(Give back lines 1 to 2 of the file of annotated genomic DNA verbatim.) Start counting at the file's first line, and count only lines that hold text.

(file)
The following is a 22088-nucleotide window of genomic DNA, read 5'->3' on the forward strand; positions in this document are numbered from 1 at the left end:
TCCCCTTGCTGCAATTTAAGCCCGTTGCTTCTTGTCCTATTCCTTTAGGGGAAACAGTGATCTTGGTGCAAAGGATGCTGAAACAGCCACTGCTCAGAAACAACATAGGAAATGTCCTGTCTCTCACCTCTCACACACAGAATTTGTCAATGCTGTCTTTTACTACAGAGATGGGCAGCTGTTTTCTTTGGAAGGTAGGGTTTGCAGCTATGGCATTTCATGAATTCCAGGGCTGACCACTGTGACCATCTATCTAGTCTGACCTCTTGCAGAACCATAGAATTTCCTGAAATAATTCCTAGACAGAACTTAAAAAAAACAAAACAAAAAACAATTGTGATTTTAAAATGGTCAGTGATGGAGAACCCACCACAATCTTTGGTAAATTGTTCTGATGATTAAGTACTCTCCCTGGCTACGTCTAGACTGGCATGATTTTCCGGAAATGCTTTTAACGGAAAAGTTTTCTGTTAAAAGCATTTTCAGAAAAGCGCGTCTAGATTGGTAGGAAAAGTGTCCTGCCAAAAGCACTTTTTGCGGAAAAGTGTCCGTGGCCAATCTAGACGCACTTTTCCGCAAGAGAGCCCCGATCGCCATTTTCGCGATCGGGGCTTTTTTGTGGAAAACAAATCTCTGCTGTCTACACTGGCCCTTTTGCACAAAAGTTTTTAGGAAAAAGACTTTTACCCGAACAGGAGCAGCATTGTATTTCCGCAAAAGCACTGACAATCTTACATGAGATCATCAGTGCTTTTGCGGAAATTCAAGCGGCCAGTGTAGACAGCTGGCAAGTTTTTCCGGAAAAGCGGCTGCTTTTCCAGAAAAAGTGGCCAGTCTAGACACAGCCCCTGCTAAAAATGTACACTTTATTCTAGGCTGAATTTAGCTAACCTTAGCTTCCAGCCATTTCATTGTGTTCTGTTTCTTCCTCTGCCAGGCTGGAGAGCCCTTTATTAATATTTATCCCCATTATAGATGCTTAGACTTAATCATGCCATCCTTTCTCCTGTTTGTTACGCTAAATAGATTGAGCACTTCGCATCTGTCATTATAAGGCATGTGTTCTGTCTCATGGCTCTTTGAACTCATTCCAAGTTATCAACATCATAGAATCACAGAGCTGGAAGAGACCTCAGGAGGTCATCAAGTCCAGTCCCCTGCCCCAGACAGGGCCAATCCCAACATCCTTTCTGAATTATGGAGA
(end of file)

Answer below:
The following is a 22088-nucleotide window of genomic DNA, read 5'->3' on the forward strand; positions in this document are numbered from 1 at the left end:
TCCCCTTGCTGCAATTTAAGCCCGTTGCTTCTTGTCCTATTCCTTTAGGGGAAACAGTGATCTTGGTGCAAAGGATGCTGAAACAGCCACTGCTCAGAAACAACATAGGAAATGTCCTGTCTCTCACCTCTCACACACAGAATTTGTCAATGCTGTCTTTTACTACAGAGATGGGCAGCTGTTTTCTTTGGAAGGTAGGGTTTGCAGCTATGGCATTTCATGAATTCCAGGGCTGACCACTGTGACCATCTATCTAGTCTGACCTCTTGCAGAACCATAGAATTTCCTGAAATAATTCCTAGACAGAACTTAAAAAAAACAAAACAAAAAACAATTGTGATTTTAAAATGGTCAGTGATGGAGAACCCACCACAATCTTTGGTAAATTGTTCTGATGATTAAGTACTCTCCCTGGCTACGTCTAGACTGGCATGATTTTCCGGAAATGCTTTTAACGGAAAAGTTTTCTGTTAAAAGCATTTTCAGAAAAGCGCGTCTAGATTGGTAGGAAAAGTGTCCTGCCAAAAGCACTTTTTGCGGAAAAGTGTCCGTGGCCAATCTAGACGCACTTTTCCGCAAGAGAGCCCCGATCGCCATTTTCGCGATCGGGGCTTTTTTGTGGAAAACAAATCTCTGCTGTCTACACTGGCCCTTTTGCACAAAAGTTTTTAGGAAAAAGACTTTTACCCGAACAGGAGCAGCATTGTATTTCCGCAAAAGCACTGACAATCTTACATGAGATCATCAGTGCTTTTGCGGAAATTCAAGCGGCCAGTGTAGACAGCTGGCAAGTTTTTCCGGAAAAGCGGCTGCTTTTCCAGAAAAAGTGGCCAGTCTAGACACAGCCCCTGCTAAAAATGTACACTTTATTCTAGGCTGAATTTAGCTAACCTTAGCTTCCAGCCATTTCATTGTGTTCTGTTTCTTCCTCTGCCAGGCTGGAGAGCCCTTTATTAATATTTATCCCCATTATAGATGCTTAGACTTAATCATGCCATCCTTTCTCCTGTTTGTTACGCTAAATAGATTGAGCACTTCGCATCTGTCATTATAAGGCATGTGTTCTGTCTCATGGCTCTTTGAACTCATTCCAAGTTATCAACATCATAGAATCACAGAGCTGGAAGAGACCTCAGGAGGTCATCAAGTCCAGTCCCCTGCCCCAGACAGGGCCAATCCCAACATCCTTTCTGAATTATGGAGA